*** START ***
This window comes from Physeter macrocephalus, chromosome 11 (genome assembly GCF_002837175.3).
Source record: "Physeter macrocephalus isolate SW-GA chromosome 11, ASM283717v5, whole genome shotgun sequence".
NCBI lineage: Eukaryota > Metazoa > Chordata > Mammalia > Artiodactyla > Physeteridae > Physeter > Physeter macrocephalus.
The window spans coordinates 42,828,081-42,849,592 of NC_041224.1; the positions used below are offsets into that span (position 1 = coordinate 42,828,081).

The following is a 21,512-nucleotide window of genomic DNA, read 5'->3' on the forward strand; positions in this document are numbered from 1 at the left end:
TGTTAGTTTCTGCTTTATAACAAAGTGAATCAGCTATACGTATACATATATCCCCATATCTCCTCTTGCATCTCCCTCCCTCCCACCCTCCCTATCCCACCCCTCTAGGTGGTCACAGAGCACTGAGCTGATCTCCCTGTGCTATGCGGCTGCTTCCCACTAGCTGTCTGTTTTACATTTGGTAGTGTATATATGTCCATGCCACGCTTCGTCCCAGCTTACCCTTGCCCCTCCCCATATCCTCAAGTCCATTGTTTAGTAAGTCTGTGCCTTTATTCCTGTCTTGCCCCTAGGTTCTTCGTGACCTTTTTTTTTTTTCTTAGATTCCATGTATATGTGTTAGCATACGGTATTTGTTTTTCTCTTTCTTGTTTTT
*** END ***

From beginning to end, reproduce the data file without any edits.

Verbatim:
This window comes from Physeter macrocephalus, chromosome 11 (genome assembly GCF_002837175.3).
Source record: "Physeter macrocephalus isolate SW-GA chromosome 11, ASM283717v5, whole genome shotgun sequence".
NCBI lineage: Eukaryota > Metazoa > Chordata > Mammalia > Artiodactyla > Physeteridae > Physeter > Physeter macrocephalus.
The window spans coordinates 42,828,081-42,849,592 of NC_041224.1; the positions used below are offsets into that span (position 1 = coordinate 42,828,081).

The following is a 21,512-nucleotide window of genomic DNA, read 5'->3' on the forward strand; positions in this document are numbered from 1 at the left end:
TGTTAGTTTCTGCTTTATAACAAAGTGAATCAGCTATACGTATACATATATCCCCATATCTCCTCTTGCATCTCCCTCCCTCCCACCCTCCCTATCCCACCCCTCTAGGTGGTCACAGAGCACTGAGCTGATCTCCCTGTGCTATGCGGCTGCTTCCCACTAGCTGTCTGTTTTACATTTGGTAGTGTATATATGTCCATGCCACGCTTCGTCCCAGCTTACCCTTGCCCCTCCCCATATCCTCAAGTCCATTGTTTAGTAAGTCTGTGCCTTTATTCCTGTCTTGCCCCTAGGTTCTTCGTGACCTTTTTTTTTTTTCTTAGATTCCATGTATATGTGTTAGCATACGGTATTTGTTTTTCTCTTTCTTGTTTTT